Since last September, we have continuously voted for bailouts and reform for the very institutions that created this devastation, without properly protecting the African American community, or small business. That stops today.
While we appreciate the need for the expansion of regulatory authority, we can no longer afford for our public policy to be defined by the worldview of Wall Street. Policy for the least of these must be integrated into everything that we do. We must protect and defend our individual constituents, as well as the small businesses and institutions that serve them.
Let me take a moment to paint the picture we are faced with in our communities when we return home to our districts.
Although unemployment is at record levels nationwide, the impact on the African American community is especially devastating with the latest figures at 17.4 percent. The numbers are even higher for our youth, topping 35 percent in many communities. In addition, food stamp assistance, a key economic indicator, is at 28 percent for African Americans as compared to 8 percent of Whites.
These are among the reasons why we must focus on job creation, economic development and the expansion of small and minority businesses. In the coming days, the Congressional Black Caucus will put forward a proposal that we hope will be included in the coming jobs package.
Our communities were targeted by predatory lenders: 55 percent of loans made in 2005 to African Americans were subprime as compared to 17 percent for whites. In addition, one in 10 African American homeowners is expected to go into foreclosure, compared to one in 25 Whites.
African Americans and Latinos could lose up to $164 billion in wealth, over half of the nation’s overall foreclosure losses. The solutions that have been put in place to this point are not working, so we must be stronger and more direct. Working with the administration, we must enhance current foreclosure programs to include principal write down, mandatory loss mitigation and loans for unemployed homeowners.
In addition to the individual struggles in the community, our institutions are facing greater economic strain due to the recession and a continued legacy of lack of access to credit.
In 2001 there were 600 African American-owned automobile dealers; today there are fewer than 300. African American auto dealers are facing a credit squeeze as the very manufacturers that we have bailed out have failed to use their resources to assist in floor plan financing and other mechanisms to help in the survival of these important institutions. The TALF lending facility must be made more flexible in order to accommodate the needs of auto dealers.
Minority-owned banks have not been able to benefit in the same way from the assistance provided to some of the larger institutions that have been deemed “too big to fail.” Some of the onerous and preventative aspects of the federal programs lock out minority-owned banks.
If the federal government is going to be in the business of assisting financial institutions in a time of crisis, more should be done to insure that small and community banks, which lend to the African American community, have the opportunity to participate. Programs such as the one announced a few weeks ago by the president to increase access to credit must be carefully tailored to incentivize participation and increase access to capital.
Despite significant numbers of highly skilled, qualified and experienced minority- and women-owned legal, accounting, asset management and financial services firms, barriers to entry remain high or prohibitive for significant contracting and asset purchase opportunities within the federal government and its agencies. That is why all 10 members of the committee co-authored a provision in the Financial Services Regulatory reform package that would establish the Office of Minority and Women Inclusion in each of the financial services-focused agencies. We must ensure parity and access in government contracting.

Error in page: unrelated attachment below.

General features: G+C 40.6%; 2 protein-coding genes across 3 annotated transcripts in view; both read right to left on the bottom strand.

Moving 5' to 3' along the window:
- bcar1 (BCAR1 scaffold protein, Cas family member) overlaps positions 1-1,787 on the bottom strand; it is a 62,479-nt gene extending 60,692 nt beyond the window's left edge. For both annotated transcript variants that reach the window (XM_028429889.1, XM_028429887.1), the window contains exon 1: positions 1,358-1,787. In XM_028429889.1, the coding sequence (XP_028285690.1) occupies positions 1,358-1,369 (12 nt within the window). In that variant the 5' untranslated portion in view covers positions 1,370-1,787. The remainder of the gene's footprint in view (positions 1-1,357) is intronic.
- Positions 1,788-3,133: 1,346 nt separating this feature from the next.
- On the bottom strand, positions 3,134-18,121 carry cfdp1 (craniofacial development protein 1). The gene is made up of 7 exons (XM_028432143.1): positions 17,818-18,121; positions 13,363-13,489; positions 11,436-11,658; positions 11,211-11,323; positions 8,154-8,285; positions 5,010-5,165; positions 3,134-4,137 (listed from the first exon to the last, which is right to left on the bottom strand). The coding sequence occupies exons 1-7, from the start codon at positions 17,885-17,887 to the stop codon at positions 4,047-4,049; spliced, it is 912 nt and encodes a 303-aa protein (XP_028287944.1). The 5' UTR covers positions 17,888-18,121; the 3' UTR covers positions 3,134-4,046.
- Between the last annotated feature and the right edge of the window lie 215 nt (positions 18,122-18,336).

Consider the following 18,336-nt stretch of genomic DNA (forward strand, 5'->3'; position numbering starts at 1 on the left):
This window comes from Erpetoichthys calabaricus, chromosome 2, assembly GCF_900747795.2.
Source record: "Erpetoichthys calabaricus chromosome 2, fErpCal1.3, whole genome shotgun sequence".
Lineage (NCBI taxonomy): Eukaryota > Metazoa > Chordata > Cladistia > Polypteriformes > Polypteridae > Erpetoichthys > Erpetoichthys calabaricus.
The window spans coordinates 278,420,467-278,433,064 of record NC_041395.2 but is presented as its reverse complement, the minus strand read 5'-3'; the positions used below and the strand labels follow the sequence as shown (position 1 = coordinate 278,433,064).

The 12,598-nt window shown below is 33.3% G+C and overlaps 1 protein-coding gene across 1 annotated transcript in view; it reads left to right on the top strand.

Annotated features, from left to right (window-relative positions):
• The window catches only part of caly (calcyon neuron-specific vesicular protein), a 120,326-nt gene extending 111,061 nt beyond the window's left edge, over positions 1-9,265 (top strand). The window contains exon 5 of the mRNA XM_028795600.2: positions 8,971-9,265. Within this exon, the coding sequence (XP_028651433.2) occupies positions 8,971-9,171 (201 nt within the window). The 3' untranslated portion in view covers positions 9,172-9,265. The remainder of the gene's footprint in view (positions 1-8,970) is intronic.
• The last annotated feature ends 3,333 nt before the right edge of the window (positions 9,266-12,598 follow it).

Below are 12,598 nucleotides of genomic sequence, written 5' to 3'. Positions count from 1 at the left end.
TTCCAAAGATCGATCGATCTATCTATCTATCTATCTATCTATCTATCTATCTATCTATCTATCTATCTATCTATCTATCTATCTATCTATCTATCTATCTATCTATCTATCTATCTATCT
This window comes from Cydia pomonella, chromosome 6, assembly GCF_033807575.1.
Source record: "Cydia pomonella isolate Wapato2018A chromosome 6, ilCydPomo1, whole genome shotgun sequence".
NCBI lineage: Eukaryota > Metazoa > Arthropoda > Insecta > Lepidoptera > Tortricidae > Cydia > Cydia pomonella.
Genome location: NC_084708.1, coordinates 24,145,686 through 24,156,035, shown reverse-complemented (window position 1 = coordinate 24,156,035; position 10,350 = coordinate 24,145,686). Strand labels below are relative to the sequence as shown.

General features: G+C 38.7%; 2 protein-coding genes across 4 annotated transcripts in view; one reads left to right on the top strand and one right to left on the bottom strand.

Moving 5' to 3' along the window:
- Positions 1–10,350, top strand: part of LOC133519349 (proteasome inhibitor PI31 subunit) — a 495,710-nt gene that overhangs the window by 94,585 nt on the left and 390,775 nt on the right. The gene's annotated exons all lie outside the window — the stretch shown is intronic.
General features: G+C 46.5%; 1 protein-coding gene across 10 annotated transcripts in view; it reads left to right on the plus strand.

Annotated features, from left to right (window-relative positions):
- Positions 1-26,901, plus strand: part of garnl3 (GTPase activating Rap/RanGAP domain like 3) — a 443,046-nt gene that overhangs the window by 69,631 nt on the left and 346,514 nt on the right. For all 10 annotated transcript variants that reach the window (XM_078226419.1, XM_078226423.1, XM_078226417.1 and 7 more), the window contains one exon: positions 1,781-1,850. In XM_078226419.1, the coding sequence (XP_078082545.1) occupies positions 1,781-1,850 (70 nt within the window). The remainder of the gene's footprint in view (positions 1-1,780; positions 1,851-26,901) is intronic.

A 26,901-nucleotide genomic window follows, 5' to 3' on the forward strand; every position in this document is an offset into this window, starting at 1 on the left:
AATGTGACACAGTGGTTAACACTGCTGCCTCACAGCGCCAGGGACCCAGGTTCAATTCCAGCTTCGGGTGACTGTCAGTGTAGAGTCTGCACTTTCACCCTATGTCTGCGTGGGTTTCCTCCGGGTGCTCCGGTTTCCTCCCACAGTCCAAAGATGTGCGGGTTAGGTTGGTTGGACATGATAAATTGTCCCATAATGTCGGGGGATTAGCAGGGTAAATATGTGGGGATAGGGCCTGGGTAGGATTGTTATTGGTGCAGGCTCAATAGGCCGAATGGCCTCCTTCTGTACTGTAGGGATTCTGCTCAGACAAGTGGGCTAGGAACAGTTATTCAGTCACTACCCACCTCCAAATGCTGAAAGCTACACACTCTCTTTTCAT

Our communication infrastructure is failing. There has been a sharp reduction in the number of African American-owned newspapers by 40 percent over the last decade. Like other businesses, access to capital has been a challenge for this industry as well. With declining ad revenues, newspapers everywhere are struggling to survive. Along with the African-American broadcasters, who have also suffered declines by up to 40 percent, they are the primary means of communication for our community.
As such, the federal government must make a focused effort to increase its advertising in the African American community on all issues relating to our work. The GAO reported that from 2001 through 2005, the federal government devoted only 5 percent of its $4.3 billion ad-related expenditures to small or minority businesses – which included broadcasters, advertising agencies, graphic design houses etc.
Let us be clear: We understand that many of these issues are not issues that have been created solely in the last nine months. But we are also clear that we have the resources, the political will and the duty to come up with solutions that serve all Americans.
There has been a sharp reduction in the number of African American-owned newspapers by 40 percent over the last decade. The federal government must make a focused effort to increase its advertising in the African American community.
There are those who choose not to speak about African Americans or the working class. We can no longer be in denial that certain sectors of our population, including the African American community, are feeling the recession to a greater extent.
Today, we are here to reaffirm our commitment to be forceful advocates for the voiceless and insist that all of the resources of the government, whether they be through financial assistance programs or federal contracting, exhibit a basic fairness and equality that historically has not existed. And we commit to using all of our resources as a collective body to be sure that this is done.
Contact Congresswoman Maxine Waters at 2344 Rayburn House Office Building, Washington DC 20515, phone (202) 225-2201, fax (202) 225-7854, website waters.house.gov, email https://waters.house.gov/Contact/ContactForm.htm.